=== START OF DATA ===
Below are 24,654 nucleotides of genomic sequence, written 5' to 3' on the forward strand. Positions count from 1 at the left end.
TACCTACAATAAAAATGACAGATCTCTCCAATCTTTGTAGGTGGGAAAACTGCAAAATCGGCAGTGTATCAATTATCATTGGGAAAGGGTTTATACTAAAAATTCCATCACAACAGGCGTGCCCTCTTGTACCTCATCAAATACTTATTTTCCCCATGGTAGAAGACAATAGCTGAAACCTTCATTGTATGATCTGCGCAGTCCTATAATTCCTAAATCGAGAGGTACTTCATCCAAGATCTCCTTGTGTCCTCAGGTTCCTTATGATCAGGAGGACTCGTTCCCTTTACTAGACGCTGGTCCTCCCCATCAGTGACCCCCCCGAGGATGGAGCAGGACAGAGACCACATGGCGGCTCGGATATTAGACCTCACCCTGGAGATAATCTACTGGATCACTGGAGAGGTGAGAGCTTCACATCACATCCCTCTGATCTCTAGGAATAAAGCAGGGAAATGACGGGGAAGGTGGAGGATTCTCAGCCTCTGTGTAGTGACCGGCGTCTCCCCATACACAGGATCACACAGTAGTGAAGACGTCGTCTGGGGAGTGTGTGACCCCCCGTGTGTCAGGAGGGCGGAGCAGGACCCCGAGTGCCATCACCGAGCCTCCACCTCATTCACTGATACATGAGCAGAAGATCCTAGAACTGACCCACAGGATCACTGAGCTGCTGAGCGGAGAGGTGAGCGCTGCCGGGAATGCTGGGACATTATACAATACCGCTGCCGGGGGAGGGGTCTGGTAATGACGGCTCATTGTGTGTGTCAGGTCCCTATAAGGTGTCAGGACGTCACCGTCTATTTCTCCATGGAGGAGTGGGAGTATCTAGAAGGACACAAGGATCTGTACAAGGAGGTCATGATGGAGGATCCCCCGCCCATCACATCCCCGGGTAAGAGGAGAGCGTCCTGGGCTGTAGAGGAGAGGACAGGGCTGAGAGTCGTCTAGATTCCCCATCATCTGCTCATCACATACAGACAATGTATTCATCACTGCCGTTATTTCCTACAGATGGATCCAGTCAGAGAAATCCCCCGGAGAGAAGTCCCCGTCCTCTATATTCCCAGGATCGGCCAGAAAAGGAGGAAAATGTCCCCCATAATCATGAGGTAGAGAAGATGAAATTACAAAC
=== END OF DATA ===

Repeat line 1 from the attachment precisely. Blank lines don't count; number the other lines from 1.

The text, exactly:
Below are 24,654 nucleotides of genomic sequence, written 5' to 3' on the forward strand. Positions count from 1 at the left end.